Steve Abell

Stephen W. Abell, age 91, passed away at his home on Feb 18, 2010, after a long battle with Parkinson’s. Steve was a long time volunteer with the Massachusetts Appalachian Trail Management Committee.  Steve started volunteering on the A.T. with the Mt Greylock Ski Club in the 1950’s.  He served as a trail maintainer, shelter builder, and performed as a leader of shelter maintenance, trail maintenance, mowing coordinator as well as serving on the A.T. Committee for many, many years.  Steve always loved the outdoors and reveled in the challenges of building bog bridges, privies, and shelters along the A.T. in the Berkshires.

Steve received his 50 year service award in 2003.  He was a very modest volunteer, and avoided blowing his own horn or seeking the spotlight.  Once, when honored for his volunteer work, he protested, saying such honors “embarrassed” him.  Steve also was a committed blood donor to the American Red Cross, and loved to travel with his wife both in the US and abroad.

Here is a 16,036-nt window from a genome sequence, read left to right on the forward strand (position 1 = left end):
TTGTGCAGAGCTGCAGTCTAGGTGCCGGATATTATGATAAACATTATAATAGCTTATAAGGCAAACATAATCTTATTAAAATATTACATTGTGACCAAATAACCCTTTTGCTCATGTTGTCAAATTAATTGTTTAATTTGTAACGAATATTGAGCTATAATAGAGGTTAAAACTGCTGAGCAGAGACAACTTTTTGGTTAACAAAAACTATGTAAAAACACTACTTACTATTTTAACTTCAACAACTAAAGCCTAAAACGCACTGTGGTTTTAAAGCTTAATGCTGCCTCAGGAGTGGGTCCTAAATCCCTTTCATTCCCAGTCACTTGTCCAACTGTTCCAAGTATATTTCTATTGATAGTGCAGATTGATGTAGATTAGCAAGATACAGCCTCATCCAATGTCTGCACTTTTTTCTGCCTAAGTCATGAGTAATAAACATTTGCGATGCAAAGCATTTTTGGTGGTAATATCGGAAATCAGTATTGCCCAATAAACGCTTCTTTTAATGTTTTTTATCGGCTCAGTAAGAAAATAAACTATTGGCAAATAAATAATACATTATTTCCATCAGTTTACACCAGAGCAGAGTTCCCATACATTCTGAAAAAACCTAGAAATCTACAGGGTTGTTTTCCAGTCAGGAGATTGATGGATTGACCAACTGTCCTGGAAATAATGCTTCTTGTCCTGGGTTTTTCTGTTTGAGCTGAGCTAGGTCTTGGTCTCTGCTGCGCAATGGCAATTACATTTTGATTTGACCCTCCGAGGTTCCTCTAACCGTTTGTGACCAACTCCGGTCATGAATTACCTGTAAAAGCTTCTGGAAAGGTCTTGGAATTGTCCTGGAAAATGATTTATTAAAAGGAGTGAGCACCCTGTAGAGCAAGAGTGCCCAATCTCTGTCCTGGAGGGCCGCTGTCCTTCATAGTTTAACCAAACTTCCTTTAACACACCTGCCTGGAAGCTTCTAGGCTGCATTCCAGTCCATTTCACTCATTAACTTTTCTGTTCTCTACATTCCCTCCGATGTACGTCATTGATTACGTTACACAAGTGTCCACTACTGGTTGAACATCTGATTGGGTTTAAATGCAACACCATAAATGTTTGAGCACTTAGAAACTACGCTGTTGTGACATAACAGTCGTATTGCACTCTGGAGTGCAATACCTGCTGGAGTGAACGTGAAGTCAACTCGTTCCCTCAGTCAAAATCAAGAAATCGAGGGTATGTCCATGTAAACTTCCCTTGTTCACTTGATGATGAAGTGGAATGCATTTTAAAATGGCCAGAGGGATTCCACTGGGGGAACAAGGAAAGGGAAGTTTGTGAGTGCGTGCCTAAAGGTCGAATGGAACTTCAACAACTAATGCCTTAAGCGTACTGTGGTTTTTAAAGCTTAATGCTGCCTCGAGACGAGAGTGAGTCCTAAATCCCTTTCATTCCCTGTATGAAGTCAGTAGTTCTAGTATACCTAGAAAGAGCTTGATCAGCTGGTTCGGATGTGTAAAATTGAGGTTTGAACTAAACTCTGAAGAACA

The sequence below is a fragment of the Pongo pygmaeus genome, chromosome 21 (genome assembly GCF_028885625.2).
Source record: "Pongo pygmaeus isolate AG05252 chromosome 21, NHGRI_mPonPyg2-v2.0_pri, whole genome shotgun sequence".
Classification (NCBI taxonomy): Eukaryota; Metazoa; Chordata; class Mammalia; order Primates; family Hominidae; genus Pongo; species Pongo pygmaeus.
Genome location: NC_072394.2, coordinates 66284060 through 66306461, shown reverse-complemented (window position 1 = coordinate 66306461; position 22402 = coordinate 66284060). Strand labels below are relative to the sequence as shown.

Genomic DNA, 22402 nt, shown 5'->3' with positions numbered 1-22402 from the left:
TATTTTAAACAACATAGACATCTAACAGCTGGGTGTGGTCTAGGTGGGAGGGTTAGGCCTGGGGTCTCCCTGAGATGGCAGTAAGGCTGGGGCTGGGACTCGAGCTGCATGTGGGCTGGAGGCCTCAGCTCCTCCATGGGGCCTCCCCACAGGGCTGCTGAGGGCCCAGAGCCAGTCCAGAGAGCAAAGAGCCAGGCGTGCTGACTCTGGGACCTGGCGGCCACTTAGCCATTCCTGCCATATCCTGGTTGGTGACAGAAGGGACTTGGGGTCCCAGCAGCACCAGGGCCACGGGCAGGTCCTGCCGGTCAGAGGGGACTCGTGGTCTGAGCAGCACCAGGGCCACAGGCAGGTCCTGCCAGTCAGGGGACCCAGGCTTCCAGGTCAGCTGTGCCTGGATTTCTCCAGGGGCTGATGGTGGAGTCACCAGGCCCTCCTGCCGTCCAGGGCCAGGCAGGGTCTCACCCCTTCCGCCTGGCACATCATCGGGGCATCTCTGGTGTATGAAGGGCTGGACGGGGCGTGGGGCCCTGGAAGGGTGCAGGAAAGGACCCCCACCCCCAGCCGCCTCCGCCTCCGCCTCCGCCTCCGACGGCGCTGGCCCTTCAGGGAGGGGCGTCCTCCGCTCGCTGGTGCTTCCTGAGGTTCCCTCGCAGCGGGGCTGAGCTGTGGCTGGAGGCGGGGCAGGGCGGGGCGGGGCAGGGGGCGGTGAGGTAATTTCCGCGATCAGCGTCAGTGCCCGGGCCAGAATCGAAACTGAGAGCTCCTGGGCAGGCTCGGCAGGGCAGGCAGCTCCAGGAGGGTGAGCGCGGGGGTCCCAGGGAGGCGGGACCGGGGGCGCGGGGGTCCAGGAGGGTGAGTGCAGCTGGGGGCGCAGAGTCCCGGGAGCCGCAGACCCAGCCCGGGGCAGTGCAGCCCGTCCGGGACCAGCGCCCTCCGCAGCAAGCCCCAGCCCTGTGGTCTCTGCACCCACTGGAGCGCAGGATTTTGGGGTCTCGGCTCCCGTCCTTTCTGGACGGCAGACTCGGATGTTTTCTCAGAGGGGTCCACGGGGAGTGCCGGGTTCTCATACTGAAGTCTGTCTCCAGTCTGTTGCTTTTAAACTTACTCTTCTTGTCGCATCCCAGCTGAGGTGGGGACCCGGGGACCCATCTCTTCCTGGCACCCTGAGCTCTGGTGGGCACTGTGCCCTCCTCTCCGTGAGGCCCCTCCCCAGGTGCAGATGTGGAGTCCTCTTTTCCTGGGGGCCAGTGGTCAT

If you have a memory of Steve you would like to share, you may add your comments below.  Please include your name with your comments.

Anonymous @ 2/28/2010 12:38:23 PM

Steve was perhaps the epitome of the AT volunteer. Knowing Steve from our days together as GE draftsman, over 60 years ago, he kept up his efforts it seems forever. He was not only a trail person, but other wise also a most fervent outdoorsman. He had many stories to tell, and he could keep us entertained whenever we were out on a work party. He will be missed. Losing two people like Steve and Kay Wood, both in their 90’s, within a few days of each other, is a very sad time for all AT volunteers.

Simeon Wood, AMC and ATC member
Anonymous @ 3/11/2010 6:11:49 AM

I worked with Steve moving a privy at the Mark Nopel Shelter. After several members made comments on naming the shelter after Steve the stories started. Steve says he wanted to have the trail on the Taconic range which would of made Massachusetts a long stretch of going though no towns. He ended up leaving the working party via the “road” that brought parts of the shelter to where it sits today. He bushwacked his way to his car at the Jones Nose parking lot. Myself and fellow ridge runner Ryan wanted to have the same vigor that he displayed and couldn’t stop talking about him that summer.

Scott Mc Ginnis